Submitting Disability Documentation

Documentation for Academic Accommodations
In most cases, documentation must be current to within three years of the student's date of admission to the College. Documentation, including learning disability and ADD/ADHD documentation, must include diagnostic test results from standardized instruments, specific diagnoses, a summary of the rationale supporting the need for accommodations, and recommendations regarding accommodations. The documentation must relate to the specific area in which the student is requesting a service or program modification, and must have been completed by a qualified professional with experience working with College age populations.

Submission of Individualized Education Programs and 504 plans from high school may be useful in providing additional information in determining accommodations. Typically, accommodations that may have supported academic success in high school, do not apply directly to a college environment. Approved accommodations often differ from those previously provided, as they must appropriately address the current impact of the disability on the student's performance in a collegiate setting.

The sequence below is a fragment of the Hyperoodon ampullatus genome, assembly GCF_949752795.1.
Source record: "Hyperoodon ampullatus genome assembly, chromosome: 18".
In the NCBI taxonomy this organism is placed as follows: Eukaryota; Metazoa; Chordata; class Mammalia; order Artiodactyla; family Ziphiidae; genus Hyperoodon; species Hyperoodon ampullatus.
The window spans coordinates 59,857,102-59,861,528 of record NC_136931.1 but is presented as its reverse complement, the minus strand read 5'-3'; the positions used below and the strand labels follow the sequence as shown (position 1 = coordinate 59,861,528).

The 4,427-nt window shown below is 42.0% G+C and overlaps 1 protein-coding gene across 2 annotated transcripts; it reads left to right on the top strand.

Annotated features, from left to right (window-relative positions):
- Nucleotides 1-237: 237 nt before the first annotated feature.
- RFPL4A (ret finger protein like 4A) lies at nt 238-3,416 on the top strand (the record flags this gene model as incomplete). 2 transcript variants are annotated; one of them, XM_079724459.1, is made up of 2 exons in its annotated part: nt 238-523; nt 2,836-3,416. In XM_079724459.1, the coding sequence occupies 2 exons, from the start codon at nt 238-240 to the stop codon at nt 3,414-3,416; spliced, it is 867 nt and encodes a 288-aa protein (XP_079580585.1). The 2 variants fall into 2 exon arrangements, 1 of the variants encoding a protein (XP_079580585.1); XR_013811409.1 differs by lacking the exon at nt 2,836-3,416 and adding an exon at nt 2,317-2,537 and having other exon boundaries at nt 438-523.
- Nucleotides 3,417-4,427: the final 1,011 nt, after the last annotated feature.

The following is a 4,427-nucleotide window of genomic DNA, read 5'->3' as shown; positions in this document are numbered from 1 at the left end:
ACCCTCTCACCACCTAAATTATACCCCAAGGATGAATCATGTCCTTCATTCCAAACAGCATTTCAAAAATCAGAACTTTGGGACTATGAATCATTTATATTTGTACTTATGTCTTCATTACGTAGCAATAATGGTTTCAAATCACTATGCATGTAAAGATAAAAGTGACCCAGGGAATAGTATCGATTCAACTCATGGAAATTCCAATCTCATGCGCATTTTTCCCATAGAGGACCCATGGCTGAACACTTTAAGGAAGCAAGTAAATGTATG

Documentation for On-Campus Residential Accommodation
In most cases, documentation must be current to within three years of the student's date of admission to the College. Documentation for residential accommodations should be provided in the form of a letter from a physician/psychologist. The letter needs to contain detailed information as to the medical and/or emotional condition of the student, and how the specific condition(s) necessitates the type of accommodation being requested.

Due to the limited number of single rooms available, not all medical single requests will be accommodated. For example, in most cases, a diagnosis of ADD/ ADHD does not result in a student receiving a single room accommodation.


News Highlight

Students, Faculty and Staff Travel to Tanzania for International Service Learning Trip  Wednesday, May 18, 2016In rural Tanzania, learning the English language is critical for a young child hoping to further his or her education, but it is often out of reach. For the next two weeks, a group of Lasell students hope to make a difference in one rural community there as part of a new Shoulder-to-Shoulder service learning trip.

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